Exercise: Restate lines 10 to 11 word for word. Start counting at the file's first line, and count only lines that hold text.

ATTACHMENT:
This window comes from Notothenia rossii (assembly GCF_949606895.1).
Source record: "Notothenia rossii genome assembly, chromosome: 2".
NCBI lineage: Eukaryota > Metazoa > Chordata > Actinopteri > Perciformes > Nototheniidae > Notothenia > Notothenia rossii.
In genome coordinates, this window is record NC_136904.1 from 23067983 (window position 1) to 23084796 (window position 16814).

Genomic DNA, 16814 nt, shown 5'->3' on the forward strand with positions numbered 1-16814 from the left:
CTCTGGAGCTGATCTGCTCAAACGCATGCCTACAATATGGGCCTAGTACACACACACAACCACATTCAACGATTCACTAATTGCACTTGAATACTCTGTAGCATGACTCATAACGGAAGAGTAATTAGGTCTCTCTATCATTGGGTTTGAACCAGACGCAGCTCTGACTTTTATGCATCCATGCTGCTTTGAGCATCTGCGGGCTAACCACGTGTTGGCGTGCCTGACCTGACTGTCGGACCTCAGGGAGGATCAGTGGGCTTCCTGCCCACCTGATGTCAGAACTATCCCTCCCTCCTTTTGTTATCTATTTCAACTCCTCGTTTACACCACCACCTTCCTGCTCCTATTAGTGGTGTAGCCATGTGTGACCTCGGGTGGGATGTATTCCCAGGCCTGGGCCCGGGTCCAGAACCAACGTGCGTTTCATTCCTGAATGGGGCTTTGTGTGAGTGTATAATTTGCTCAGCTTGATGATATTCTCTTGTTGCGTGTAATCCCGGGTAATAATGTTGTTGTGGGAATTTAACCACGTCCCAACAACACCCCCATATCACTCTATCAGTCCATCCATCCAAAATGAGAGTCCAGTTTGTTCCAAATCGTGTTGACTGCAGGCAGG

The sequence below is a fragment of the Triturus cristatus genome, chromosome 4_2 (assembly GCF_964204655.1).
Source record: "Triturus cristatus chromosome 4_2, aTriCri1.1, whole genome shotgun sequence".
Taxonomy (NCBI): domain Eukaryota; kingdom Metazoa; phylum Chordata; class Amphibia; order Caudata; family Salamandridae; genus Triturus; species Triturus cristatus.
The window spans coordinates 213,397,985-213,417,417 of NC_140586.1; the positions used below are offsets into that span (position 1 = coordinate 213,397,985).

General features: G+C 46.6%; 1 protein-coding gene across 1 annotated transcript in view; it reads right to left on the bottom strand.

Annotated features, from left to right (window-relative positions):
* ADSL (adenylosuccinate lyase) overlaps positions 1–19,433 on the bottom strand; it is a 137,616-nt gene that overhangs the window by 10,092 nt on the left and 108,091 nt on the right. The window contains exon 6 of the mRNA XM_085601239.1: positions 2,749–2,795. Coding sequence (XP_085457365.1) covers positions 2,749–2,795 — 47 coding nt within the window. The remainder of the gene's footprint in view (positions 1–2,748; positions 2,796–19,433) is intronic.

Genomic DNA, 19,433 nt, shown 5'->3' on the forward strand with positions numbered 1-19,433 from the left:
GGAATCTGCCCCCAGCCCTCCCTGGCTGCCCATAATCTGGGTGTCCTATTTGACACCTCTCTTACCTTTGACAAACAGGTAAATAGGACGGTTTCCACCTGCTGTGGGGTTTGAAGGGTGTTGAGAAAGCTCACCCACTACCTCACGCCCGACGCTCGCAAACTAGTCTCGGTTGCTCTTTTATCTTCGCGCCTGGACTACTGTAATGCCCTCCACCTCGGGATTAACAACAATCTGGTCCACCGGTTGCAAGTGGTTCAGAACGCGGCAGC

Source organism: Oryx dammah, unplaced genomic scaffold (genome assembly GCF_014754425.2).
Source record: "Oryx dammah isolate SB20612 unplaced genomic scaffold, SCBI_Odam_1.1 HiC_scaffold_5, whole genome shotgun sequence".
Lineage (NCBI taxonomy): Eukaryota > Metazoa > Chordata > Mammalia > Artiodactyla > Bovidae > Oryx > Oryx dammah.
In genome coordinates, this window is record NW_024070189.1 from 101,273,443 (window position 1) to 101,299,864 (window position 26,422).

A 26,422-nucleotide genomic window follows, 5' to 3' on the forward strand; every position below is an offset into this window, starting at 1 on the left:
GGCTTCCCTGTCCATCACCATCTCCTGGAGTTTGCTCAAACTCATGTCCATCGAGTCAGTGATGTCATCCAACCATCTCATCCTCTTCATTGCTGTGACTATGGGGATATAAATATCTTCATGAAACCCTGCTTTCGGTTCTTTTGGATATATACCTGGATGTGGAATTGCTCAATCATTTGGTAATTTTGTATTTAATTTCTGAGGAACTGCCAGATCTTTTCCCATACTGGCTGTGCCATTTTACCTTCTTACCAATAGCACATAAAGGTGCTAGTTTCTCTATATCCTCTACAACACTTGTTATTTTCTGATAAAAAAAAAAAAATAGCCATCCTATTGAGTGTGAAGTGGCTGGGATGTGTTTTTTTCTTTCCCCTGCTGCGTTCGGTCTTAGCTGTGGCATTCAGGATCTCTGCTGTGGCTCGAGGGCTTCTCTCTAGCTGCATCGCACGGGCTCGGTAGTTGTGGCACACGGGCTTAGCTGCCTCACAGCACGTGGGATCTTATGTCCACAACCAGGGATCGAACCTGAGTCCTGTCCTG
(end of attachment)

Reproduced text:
The window spans coordinates 213,397,985-213,417,417 of NC_140586.1; the positions used below are offsets into that span (position 1 = coordinate 213,397,985).

General features: G+C 46.6%; 1 protein-coding gene across 1 annotated transcript in view; it reads right to left on the bottom strand.